Spotlight on Tech

The multi-cloud conundrum: Strategic choices, challenges, and solutions

Mehran Hadipour
VP - BD & Tech Alliances
Rakuten Symphony
May 7, 2024
minute read

According to a Gartner survey dated May 2019, 81% of public cloud users are already working with two or more cloud providers. This is probably far higher now – and the trend is expected to continue – as organizations increasingly seek flexibility, performance, and strategic advantages in their cloud strategies.

There are multiple business reasons for this strategy, the top 5 of which include:

  1. Avoiding vendor lock-in: Many organizations adopt a multi-cloud approach to avoid dependency on a single cloud provider. By using multiple providers, they can switch between services and platforms more flexibly, reducing the risk of being locked into a specific vendor.
  2. Best-of-breed solutions targeted at specific use cases: Enterprises often choose multi-cloud strategies to leverage specialized services from different providers. Every cloud vendor excels in certain areas, such as AI, analytics, or security. By combining these strengths, organizations can create a more robust and tailored solution.
  3. Data sovereignty: With data privacy regulations becoming more stringent, organizations consider data sovereignty as a critical factor. Multi-cloud allows them to store data in specific regions or countries, complying with local laws and regulations.
  4. Business agility and innovation: Multi-cloud enables faster innovation by allowing organizations to experiment with different tools and services. It fosters agility, adaptability, and the ability to respond swiftly to changing business needs.
  5. Business resilience: Having data and applications distributed across multiple clouds enhances disaster recovery capabilities. If one provider experiences an outage, the organization can switch to another without significant disruption.

This is also a prevailing strategy in the telecommunications sector. A telecom company may implement a generative AI system for optimizing network operations and enhancing customer service. To train the AI models, they would typically use a cloud provider committed to delivering high-performance computing and a suite of AI development tools that process vast amounts of network data efficiently. For the secure storage of customer data and compliance with telecom regulations, they may opt for another cloud provider offering strong capabilities on the security and compliance fronts. For deploying the AI system for real-time network optimization, they may go with a cloud provider who offers an extensive global infrastructure, ensuring seamless operations and low latency across geographies. A multi-cloud ecosystem therefore empowers the company to build competitive applications and services by leveraging the most advanced and cost-effective technologies available.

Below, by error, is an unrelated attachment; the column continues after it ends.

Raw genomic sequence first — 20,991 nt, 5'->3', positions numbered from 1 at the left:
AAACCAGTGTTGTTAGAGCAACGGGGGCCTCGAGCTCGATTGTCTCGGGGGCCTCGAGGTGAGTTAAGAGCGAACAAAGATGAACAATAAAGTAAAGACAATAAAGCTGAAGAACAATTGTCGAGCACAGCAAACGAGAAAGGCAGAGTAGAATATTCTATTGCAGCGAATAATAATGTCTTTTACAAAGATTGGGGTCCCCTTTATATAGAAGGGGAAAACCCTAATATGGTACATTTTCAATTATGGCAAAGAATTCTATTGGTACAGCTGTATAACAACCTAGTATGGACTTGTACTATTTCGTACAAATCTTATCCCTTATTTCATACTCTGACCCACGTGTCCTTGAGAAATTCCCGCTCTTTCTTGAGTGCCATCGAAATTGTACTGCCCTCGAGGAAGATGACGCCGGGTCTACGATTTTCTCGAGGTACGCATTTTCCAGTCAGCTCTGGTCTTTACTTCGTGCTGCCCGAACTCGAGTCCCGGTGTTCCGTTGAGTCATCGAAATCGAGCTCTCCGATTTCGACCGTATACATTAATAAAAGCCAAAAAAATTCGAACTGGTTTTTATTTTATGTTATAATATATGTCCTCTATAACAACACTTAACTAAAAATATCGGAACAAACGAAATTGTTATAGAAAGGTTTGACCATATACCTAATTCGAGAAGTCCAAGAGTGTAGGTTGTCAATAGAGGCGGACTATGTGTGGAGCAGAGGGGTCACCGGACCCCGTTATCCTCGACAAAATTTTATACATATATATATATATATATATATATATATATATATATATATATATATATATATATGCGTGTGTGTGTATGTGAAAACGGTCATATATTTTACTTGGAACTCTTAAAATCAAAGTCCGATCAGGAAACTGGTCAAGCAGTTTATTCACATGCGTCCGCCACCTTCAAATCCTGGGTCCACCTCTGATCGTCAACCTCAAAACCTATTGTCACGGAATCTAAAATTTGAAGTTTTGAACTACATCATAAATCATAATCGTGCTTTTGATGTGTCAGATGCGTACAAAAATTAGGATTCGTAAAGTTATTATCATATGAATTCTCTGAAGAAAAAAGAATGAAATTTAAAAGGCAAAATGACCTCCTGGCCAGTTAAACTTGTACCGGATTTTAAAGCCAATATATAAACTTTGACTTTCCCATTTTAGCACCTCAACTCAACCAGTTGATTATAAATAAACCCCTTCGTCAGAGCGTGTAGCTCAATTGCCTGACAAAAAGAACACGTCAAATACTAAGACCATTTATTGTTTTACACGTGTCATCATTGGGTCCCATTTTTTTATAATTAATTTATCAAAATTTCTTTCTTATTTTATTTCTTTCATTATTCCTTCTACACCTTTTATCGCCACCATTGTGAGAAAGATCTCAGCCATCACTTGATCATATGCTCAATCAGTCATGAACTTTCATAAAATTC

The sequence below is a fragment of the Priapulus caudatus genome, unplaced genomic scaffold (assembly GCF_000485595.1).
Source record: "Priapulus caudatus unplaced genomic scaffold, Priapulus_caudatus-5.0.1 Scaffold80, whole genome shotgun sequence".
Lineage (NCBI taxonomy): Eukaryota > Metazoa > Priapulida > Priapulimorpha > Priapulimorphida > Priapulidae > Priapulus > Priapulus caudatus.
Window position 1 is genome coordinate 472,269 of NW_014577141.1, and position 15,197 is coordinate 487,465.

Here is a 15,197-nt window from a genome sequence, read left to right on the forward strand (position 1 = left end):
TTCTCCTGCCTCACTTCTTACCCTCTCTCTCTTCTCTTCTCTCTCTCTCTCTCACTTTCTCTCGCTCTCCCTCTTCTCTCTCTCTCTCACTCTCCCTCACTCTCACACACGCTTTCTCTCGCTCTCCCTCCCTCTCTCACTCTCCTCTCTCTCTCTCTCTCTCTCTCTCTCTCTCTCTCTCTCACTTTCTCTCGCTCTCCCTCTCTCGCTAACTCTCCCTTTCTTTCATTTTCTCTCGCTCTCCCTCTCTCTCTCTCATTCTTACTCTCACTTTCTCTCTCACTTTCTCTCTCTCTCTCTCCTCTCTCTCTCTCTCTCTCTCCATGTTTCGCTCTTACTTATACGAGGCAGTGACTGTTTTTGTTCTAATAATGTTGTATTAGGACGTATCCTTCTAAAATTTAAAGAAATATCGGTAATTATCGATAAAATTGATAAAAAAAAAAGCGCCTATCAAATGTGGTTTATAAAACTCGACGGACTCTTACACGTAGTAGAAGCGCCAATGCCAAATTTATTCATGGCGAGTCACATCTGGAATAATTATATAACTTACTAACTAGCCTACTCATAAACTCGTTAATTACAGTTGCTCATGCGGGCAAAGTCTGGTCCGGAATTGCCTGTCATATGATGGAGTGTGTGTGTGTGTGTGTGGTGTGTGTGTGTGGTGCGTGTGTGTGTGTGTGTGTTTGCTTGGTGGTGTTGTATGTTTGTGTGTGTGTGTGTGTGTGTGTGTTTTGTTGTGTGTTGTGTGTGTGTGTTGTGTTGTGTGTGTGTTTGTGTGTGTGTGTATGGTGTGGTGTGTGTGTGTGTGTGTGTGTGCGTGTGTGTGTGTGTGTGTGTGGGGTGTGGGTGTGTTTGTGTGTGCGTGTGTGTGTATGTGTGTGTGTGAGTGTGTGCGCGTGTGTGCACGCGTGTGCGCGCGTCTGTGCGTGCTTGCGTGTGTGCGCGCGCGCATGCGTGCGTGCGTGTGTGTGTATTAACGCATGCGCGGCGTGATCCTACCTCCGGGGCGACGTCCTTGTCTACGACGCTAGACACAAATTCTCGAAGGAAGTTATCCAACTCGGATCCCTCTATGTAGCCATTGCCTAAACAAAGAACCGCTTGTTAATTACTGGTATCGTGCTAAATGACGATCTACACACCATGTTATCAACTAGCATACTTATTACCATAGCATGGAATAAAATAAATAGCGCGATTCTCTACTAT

Challenges and complexities

Despite its many advantages, the multi-cloud journey is often fraught with challenges. Organizations grapple with integration issues, data silos, security concerns, compliance headaches, and escalating costs. The lack of standardization across multi-cloud environments is a major challenge, as is ensuring security and compliance in today’s sophisticated security landscape.

  1. Cloud security and risk management: Security concerns are paramount when dealing with multiple cloud providers. Enterprises must ensure consistent security policies across all clouds, manage access controls, and protect sensitive data.
  2. Risk assessment: Risks become complex due to varying security postures and threat landscapes across different providers.
  3. Complexity and management overhead: Managing multiple clouds introduces complexity. Each provider has its own tools, APIs, and interfaces. Coordinating deployments, monitoring, and troubleshooting across diverse environments can be challenging.
  4. Cost optimization and operational overhead: Overheads increase as organizations need skilled personnel to handle multiple platforms effectively. Cost control becomes intricate when dealing with multiple providers. Enterprises must track spending, optimize resource allocation, and avoid unexpected expenses.  Billing transparency across different clouds is essential to prevent cost overruns.
  5. Performance and latency: Network latency between different cloud regions or providers can impact application performance. Ensuring consistent user experience across clouds requires careful planning.
  6. Integration challenges: Integrating applications and services across multiple clouds can be tricky. Ensuring seamless data flow, API compatibility, and consistent identity management is crucial.
  7. Vendor lock-in: Avoidance of lock-ins may lead to custom integrations, which require ongoing maintenance.
  8. Compliance mandates: Ensuring compliance with regulations (such as GDPR) across various cloud environments is a challenge.

Throw in a diverse infrastructure mix, multiple cloud vendors, overall governance and observability issues, and deployment and lifecycle management complexities and we have an extremely complicated scenario. For telcos, deploying and management of solutions on remote edge infrastructures is essentially impossible through manual interventions. Without standardization, advanced orchestration, and automation technologies, it can seem formidable to the best of teams working behind the scenes.  

Consider this scenario. For an operator, certain specialized tasks, such as managing GPU-enabled workloads or edge infrastructure, demand specific considerations. For instance, 5G networks rely heavily on gNodeB (gNB) components, which are crucial for handling Radio Access Network (RAN) workloads. These gNBs must support the intensive computational requirements needed for processing and managing data in real time across the network. Content delivery networks (CDNs) must be placed closer to the edge, accelerating the delivery of multimedia content to end-users.